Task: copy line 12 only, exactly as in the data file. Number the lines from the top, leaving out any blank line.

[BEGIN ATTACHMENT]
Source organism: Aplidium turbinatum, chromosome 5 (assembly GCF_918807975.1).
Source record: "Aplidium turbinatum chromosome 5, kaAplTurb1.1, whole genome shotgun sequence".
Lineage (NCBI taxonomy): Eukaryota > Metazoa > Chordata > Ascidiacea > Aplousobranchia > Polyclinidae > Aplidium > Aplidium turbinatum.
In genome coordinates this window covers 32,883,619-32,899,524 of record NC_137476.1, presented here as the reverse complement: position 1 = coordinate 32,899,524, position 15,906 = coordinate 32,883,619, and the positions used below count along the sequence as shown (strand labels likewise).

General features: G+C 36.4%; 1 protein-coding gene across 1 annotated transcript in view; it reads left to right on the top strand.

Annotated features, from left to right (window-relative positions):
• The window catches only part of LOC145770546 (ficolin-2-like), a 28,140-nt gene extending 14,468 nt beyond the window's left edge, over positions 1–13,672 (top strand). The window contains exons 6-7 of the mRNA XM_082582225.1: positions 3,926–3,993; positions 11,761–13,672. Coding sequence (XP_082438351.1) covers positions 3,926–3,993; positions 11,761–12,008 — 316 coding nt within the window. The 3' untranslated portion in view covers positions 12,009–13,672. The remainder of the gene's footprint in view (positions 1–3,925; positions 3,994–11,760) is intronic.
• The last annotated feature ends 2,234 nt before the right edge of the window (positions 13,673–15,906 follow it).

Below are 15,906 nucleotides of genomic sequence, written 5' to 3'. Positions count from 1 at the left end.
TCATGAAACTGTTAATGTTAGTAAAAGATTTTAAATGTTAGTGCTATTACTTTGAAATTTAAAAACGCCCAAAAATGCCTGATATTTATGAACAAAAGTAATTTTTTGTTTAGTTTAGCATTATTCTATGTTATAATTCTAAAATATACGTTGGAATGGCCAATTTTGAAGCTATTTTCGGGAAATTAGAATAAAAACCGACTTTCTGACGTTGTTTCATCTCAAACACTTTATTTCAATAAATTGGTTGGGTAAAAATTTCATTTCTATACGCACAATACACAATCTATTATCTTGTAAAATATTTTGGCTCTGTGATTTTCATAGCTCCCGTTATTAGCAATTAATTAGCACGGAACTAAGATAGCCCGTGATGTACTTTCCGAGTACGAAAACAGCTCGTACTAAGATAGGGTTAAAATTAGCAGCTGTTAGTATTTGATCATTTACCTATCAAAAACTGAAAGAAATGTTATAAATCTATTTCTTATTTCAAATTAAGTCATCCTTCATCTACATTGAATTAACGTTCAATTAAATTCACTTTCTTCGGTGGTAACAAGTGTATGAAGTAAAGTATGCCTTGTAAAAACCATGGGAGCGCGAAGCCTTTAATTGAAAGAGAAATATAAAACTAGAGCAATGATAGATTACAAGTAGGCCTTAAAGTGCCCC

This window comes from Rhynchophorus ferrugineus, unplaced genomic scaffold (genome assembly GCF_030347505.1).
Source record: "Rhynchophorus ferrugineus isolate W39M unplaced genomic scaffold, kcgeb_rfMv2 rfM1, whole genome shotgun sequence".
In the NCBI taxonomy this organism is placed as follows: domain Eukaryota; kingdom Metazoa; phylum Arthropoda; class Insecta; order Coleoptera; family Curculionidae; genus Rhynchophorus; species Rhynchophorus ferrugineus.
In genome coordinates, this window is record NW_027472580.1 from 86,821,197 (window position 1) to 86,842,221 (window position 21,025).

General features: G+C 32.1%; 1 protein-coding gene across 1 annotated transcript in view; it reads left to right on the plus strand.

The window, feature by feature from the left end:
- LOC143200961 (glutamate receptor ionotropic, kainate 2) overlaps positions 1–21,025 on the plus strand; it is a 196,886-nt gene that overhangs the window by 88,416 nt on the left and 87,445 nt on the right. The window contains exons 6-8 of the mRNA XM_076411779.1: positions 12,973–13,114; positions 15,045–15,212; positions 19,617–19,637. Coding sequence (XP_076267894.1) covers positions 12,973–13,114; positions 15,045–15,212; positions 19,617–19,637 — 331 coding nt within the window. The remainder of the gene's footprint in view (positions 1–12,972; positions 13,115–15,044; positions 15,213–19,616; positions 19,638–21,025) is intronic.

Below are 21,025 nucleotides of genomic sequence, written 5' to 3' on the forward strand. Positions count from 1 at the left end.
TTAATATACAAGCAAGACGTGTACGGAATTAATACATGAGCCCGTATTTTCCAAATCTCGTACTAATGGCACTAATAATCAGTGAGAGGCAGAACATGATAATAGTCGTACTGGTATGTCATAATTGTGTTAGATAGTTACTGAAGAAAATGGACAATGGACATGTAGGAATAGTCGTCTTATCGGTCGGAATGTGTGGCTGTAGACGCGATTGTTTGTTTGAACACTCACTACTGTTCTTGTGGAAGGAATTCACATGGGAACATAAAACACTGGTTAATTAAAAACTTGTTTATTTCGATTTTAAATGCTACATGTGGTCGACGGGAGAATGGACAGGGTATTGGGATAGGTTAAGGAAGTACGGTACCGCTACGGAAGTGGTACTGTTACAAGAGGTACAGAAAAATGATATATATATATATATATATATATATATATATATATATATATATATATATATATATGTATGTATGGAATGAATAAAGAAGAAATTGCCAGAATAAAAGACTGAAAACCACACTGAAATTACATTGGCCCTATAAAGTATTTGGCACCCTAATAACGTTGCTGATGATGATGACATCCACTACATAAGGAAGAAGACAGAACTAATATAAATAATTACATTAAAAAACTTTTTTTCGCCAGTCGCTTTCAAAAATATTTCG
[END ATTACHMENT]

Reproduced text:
Source record: "Rhynchophorus ferrugineus isolate W39M unplaced genomic scaffold, kcgeb_rfMv2 rfM1, whole genome shotgun sequence".